Intracytoplasmic Sperm Injection

ICSI is the quick shape for intra-cytoplasmic sperm injection.


Sperm Injection (ICSI)

Intracytoplasmic sperm injection (ICSI) is a specialised form of in-vitro fertilisation that is used for the treatment of severe cases of infertility. Healthcare providers most commonly use ICSI when the male-factor affects the ability to conceive a child. ICSI involves the direct injection of a single healthy sperm directly into a mature egg with the help of a micropipette, and once fertilisation occurs, the fertilised egg grows in a laboratory for 1 to 5 days before the embryo is transferred to the woman's uterus. Pregnancy occurs if the embryo attaches to the lining of your uterus. ICSI is a safe and effective procedure for couples with male factor infertility, and can improve the chance of fertilisation for couples with poor fertilisation success in a previous IVF cycle.

ICSI as Treatment

ICSI helps to overcome some fertility problems such as ;

  • Less quantity of sperm to do an IUI or IVF
  • Poor sperm morphology (abnormally shaped sperm)
  • Poor sperm motility (sperm does not move in a normal fashion)
  • Sperm may have trouble attaching to the egg
  • Blockage or obstruction in the male reproductive tract
  • Eggs not fertilised by traditional IVF, regardless of the condition of the sperm
  • Anejaculation (inability to ejaculate), and retrograde ejaculation (semen flows backward into the urinary bladder)
  • Anti-sperm antibodies (antibodies that are produced by the man's body and may inhibit sperm function)
  • In vitro matured eggs are being used
  • Previously frozen eggs are being used

How is it done?

The process of ICSI involves using a pipette to hold the mature egg in place on a lab dish. One sperm is immobilised and picked up using a thin needle. The needle is then inserted into the egg to reach the cytoplasm after which the sperm is injected and the needle withdrawn. After the sperm injection is done, the fertilised egg is monitored in the laboratory for signs of successful fertilisation. Within five to six days, a healthy and fertilised egg should divide into cells, forming a blastocyst. An embryo transfer occurs on either the fifth or sixth day following the egg retrieval procedure (or next month in case of embryo freezing), and this is identified using an endometrial receptivity array. Using ultrasound technology, a catheter is then inserted into the vagina and the embryo is injected or placed in the uterus. For pregnancy to occur, the embryo needs to attach or implant onto the uterus. It is recommended to wait at least two weeks before taking a pregnancy test.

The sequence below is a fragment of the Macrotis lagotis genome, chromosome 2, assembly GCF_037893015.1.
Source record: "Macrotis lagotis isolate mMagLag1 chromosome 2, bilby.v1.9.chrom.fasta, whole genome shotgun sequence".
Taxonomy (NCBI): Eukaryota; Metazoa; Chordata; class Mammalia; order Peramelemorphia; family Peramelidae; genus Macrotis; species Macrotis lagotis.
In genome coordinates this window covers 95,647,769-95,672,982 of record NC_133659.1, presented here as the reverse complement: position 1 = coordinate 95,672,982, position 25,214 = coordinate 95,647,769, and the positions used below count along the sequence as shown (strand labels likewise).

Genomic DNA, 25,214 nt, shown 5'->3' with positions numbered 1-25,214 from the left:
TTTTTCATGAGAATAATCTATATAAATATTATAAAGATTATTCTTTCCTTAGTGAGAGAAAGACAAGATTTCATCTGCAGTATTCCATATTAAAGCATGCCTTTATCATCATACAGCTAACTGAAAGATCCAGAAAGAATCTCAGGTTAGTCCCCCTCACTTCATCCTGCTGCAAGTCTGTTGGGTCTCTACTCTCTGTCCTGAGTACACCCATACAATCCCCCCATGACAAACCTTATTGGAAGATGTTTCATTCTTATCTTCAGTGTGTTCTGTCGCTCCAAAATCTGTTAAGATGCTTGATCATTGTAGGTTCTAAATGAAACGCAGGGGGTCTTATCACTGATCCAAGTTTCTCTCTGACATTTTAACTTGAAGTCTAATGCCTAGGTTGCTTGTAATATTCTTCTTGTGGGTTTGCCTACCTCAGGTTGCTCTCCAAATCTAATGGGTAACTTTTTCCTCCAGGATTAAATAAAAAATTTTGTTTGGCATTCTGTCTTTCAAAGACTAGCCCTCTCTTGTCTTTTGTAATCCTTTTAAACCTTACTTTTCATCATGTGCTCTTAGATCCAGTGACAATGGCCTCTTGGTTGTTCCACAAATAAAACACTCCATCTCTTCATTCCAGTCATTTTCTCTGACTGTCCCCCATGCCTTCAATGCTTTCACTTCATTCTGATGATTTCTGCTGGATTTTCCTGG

Although ICSI is a fairly successful procedure, there may arise some complications in the procedure, which include

  • Damage to some or all of the eggs during needle penetration
  • Egg does not fertilise after the sperm injection
  • Embryo stops developing in the lab or after embryo transfer

This method usually results in normal fertilisation in about 75-85% of cases.